I’d like to write a function to selectively modify lines read from a file handle and write it back. By default, lines are read as byte() objects that are immutable, so I converted it to bytearray() instead so it can be modified because only a few lines meeting certain criteria needs to be changed.
When I try to refactor similar operation into a function, I was hoping to pass the mutable bytearray() as an argument and directly modify the caller’s content like in C++, given Python variables works LIKE reference binding.
I know bytearray.replace() does not modify the data in place, but instead outputs the modified line to a new variable. Normally, I can simply do this:
line = line.replace(b'\tCLASS', b'')
and the code will work. However, it doesn’t do anything when I try to pass it as an argument to a Python function (unless I return
line as output). Although I am well aware that Python variables assignments to existing variables means orphaning the old data and re-purposing the label, the variable assignment behavior in Python requires careful thought when used in non-idiomatic situation.
In other words, I want this function to have side effects on the variable ‘
line‘, but I wasn’t doing it right. This is a tempting mistake for people with a C/C++ background: in C/C++, it is not possible to shadow an input parameter even if we were to explicitly declare it, so the innocent assignment I did above has to modify the object in the caller (passed as a reference to the function) in C/C++, as if I did this directly in the caller.
However, in Python, variables do not need to be declared (aka, dynamically typed). This opens up the possibility of unwittingly shadowing the input parameters, which is what happened here. Mutable arguments on the stack still can be modified through the function, but when you assign a variable using ‘=’ operator, a new local variable with the name on the LHS is created, which shadows the input parameter.
This means the connection to the caller objects is lost during shadowing.
The correct way to do this is use slice assignment (which the logic/concept is very different despite the syntax is similar) to replace all the contents of the input variable with the output of bytearray.replace():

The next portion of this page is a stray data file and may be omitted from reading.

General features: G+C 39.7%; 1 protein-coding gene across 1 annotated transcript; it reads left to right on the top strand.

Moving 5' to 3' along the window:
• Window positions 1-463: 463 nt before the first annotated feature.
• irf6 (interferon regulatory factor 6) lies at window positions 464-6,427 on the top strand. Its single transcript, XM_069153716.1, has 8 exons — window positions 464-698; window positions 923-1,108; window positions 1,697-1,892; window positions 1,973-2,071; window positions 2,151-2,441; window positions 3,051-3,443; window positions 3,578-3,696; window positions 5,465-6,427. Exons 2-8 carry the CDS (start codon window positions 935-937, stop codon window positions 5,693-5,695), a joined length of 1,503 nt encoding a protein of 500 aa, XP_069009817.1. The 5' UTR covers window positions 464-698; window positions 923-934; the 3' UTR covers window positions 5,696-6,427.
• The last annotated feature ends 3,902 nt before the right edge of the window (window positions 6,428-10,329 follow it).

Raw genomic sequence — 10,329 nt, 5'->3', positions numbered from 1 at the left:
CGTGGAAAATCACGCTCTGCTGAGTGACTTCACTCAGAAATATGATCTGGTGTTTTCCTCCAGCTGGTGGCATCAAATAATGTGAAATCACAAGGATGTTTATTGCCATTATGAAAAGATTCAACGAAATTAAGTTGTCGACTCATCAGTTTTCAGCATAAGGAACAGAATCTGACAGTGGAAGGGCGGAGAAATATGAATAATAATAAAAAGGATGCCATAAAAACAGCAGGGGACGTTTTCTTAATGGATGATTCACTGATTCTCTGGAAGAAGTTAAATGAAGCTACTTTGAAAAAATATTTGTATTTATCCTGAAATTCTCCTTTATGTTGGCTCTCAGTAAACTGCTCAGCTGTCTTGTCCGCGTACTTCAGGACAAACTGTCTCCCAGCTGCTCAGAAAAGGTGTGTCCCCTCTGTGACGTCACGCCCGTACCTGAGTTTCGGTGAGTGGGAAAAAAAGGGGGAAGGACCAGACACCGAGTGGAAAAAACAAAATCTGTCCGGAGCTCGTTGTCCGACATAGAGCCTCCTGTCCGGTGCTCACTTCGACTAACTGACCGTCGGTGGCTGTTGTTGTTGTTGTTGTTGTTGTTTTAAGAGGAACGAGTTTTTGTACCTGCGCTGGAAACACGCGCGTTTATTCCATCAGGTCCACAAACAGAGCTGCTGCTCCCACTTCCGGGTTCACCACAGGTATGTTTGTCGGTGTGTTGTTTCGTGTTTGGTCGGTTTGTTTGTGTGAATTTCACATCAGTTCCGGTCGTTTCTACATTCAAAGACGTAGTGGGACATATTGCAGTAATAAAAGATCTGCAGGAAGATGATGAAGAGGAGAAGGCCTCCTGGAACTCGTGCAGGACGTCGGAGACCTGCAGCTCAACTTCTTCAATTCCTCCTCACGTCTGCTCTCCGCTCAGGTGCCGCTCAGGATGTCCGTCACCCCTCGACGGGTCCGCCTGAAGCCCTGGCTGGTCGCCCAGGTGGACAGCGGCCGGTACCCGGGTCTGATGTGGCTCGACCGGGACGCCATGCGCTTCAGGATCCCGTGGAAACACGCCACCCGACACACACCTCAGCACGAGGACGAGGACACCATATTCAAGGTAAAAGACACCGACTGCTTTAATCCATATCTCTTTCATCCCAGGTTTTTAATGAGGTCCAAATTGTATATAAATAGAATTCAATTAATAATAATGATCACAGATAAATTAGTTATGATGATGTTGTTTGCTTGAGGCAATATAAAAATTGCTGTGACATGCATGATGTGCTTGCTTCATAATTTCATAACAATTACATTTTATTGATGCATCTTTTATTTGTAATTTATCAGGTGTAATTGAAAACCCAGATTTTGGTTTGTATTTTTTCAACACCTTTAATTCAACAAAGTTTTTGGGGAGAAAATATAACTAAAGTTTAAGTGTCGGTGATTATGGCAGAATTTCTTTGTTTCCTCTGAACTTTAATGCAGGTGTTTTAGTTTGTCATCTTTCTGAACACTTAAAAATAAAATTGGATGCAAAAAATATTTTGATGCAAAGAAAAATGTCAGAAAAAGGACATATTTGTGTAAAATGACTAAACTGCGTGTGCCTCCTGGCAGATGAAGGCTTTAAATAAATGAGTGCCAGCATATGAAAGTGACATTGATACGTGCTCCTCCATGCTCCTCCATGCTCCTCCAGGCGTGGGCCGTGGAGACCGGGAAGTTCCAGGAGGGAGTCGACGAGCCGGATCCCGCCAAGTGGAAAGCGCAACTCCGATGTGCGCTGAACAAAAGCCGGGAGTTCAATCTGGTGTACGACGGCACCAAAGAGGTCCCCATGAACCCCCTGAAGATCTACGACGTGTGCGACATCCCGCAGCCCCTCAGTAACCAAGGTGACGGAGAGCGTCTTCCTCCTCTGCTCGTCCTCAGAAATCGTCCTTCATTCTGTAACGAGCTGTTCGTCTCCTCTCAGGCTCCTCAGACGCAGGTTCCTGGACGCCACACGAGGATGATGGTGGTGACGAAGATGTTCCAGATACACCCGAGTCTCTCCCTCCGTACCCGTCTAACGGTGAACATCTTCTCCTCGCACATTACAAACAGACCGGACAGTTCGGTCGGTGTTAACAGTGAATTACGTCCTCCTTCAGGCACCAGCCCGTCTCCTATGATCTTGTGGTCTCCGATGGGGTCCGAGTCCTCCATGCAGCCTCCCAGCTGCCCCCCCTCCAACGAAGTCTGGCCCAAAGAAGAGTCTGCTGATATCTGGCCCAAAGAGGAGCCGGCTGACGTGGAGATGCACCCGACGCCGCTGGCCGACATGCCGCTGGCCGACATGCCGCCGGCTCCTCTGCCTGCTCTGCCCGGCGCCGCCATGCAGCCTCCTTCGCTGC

def remove_from_header_token_CLASS(tokens, line): # line is expected to be byte array (mutable) try: column_CLASS = tokens.index(b'CLASS') except: column_CLASS = None else: line[:] = line.replace(b'\tCLASS', b'') return column_CLASS
Since Python has a clear distinct concept of parameter variable (from local variable), trying to apply nonlocal keyword over it (in hopes to broaden the scope) will not parse/compile.
This is actually the same behavior as in MATLAB (dynamic typing) for the same reason that variables does not have to be declared like in C/C++ (static typing). In MATLAB, if you choose to have a handle object (which works like references), you can shadow the input argument by creating a local variable of the same name:
classdef DemoHandleClass < handle properties x = 3; end end function demo_shadowing() C = DemoHandleClass(); f(C); disp(C.x) end function f(C) C = DemoHandleClass(); // Shadowing C.x = 14; end
The above MATLAB program will display 14 without shadowing and 3 with shadowing (C became a new local variable that has nothing to do with the input argument C). MATLAB users rarely run into this because the language design heavily discourage side-effects: we are supposed to return the changed local variable to the caller. The only way to do side-effects in MATLAB is through handles (which you need to establish a class, which is clumsy). Technically you can write the data to external resources (e.g. file) and read it back. But guess what? Resources are accessed through handles, so there’s no escape.
Of course, there’s a better way to do so (MATLAB’s preferred way): return the modified object back to the caller as if they are immutable:
def remove_from_header_token_CLASS(tokens, line): # line DOES NOT HAVE TO BE MUTABLE try: column_CLASS = tokens.index(b'CLASS') except: column_CLASS = None else: line = line.replace(b'\tCLASS', b'') return column_CLASS, line
This is what I ultimately used (so I ended up not converting the byte lines to bytearray), given that Python’s tuple syntax make it easy to return multiple outputs like MATLAB. The call ended up looking like this:
column_SPL_CLASS, line = remove_from_header_token_CLASS(tokens, line)
Nonetheless, I think there’s an important lesson to be learned for doing side-effects in dynamically typed languages. Maybe I’ll need this one day if I get an excuse to do something more complicated that genuinely requires side-effects.
In summary, variable assignments in most dynamically typed languages will shadow the input argument with a newly generated local variable instead of modifying the data in the original input argument. This implies that there function side-effects cannot be carried out through variable assignment.
The most common implication is: do not (equality) assign to a input variable to modify its contents in a dynamically typed language.
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